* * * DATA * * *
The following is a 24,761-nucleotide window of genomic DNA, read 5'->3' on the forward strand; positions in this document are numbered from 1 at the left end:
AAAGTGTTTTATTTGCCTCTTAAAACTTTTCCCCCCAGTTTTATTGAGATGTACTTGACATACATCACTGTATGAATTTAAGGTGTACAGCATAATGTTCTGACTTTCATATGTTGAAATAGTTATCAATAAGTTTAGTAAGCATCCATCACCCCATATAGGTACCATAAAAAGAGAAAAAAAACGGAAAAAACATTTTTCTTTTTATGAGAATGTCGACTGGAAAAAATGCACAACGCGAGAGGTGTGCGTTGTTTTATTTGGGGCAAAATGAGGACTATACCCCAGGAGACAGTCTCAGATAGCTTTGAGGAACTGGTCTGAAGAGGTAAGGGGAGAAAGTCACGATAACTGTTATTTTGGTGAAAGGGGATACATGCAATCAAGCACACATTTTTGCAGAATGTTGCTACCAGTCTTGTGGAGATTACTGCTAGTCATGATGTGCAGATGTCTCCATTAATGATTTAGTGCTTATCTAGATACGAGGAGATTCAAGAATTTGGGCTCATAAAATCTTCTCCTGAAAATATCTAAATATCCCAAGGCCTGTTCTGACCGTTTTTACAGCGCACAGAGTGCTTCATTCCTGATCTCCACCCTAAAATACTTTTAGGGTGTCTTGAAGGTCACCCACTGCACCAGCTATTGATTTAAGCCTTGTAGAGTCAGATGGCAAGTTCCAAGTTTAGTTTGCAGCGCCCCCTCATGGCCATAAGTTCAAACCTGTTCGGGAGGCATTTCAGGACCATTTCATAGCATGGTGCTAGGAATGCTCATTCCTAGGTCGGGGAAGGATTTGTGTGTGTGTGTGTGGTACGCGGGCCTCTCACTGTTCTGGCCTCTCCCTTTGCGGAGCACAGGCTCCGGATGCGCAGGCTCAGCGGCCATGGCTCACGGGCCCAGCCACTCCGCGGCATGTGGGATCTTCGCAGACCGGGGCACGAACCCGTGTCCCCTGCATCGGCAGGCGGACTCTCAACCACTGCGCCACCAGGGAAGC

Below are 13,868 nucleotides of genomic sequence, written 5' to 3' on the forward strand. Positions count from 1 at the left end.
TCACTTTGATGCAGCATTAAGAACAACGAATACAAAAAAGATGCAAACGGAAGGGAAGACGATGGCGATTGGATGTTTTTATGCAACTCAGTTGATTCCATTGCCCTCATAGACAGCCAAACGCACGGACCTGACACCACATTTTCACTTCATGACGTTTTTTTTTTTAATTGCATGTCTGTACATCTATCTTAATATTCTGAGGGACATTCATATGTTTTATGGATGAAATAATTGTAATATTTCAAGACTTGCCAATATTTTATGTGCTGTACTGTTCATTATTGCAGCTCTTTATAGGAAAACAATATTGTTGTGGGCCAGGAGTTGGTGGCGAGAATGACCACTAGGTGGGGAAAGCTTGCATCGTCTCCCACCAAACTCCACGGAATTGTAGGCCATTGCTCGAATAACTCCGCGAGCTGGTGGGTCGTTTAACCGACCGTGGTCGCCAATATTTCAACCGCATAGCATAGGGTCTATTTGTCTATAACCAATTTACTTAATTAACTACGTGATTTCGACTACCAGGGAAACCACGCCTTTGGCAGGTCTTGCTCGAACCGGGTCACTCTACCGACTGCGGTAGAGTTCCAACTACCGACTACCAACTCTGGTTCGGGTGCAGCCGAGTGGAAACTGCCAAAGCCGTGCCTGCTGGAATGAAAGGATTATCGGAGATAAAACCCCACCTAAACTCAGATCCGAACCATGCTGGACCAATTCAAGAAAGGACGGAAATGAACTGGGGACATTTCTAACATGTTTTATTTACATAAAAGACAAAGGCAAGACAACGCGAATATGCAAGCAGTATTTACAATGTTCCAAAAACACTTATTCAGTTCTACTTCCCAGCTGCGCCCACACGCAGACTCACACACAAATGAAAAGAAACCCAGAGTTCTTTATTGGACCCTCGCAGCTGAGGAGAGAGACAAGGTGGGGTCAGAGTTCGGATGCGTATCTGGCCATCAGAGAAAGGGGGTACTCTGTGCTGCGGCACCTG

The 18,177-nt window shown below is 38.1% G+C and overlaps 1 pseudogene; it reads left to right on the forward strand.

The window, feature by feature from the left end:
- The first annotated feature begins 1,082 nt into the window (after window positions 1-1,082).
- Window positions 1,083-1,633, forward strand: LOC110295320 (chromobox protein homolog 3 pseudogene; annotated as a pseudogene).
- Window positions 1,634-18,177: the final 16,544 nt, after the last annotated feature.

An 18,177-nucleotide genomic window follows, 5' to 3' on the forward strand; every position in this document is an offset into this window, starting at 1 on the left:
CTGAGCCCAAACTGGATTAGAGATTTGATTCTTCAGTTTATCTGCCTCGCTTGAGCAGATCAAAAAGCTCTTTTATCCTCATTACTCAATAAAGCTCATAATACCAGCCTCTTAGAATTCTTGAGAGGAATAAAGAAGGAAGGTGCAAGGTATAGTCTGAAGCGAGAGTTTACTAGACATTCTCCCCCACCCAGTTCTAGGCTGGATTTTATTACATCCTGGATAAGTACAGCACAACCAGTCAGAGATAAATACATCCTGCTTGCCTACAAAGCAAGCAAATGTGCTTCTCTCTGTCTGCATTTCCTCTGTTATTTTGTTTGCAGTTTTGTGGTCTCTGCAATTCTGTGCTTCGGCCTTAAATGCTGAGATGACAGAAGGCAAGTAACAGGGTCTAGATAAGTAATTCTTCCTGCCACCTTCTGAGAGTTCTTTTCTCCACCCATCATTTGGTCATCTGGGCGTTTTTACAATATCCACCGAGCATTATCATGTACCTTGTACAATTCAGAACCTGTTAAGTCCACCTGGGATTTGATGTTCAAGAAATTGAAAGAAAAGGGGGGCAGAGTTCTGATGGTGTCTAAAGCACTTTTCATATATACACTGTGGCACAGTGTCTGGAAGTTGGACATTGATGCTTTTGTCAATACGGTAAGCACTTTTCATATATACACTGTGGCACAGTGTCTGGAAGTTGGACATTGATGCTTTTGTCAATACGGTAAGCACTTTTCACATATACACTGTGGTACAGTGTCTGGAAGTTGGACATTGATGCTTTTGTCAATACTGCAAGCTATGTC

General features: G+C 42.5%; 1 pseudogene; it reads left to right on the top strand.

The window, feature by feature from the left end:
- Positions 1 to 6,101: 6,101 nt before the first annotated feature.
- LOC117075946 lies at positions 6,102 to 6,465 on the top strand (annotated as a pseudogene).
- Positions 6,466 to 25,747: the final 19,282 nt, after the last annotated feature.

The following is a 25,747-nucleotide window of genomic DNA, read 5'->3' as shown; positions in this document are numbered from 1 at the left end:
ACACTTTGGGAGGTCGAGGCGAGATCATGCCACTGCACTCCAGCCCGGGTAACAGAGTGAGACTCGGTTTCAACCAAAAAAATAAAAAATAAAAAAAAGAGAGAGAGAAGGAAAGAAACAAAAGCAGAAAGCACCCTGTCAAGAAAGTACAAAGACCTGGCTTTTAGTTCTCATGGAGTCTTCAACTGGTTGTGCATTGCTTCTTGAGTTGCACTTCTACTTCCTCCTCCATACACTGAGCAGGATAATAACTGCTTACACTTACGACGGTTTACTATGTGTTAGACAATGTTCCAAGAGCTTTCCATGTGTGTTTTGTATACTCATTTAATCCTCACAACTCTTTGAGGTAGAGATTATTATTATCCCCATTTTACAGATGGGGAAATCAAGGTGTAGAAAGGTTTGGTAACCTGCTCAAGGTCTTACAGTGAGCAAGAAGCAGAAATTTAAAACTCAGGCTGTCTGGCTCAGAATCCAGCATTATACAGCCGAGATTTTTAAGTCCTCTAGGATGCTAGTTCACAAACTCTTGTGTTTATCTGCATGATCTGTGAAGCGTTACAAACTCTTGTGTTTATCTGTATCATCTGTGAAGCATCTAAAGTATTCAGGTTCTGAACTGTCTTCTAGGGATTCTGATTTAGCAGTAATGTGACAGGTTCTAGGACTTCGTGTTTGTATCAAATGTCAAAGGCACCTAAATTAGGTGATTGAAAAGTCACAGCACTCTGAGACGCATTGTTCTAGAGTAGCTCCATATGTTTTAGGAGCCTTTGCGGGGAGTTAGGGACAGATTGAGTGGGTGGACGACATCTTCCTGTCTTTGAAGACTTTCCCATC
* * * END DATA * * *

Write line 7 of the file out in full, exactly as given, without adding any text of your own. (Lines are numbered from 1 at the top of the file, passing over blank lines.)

- The first annotated feature begins 1,082 nt into the window (after window positions 1-1,082).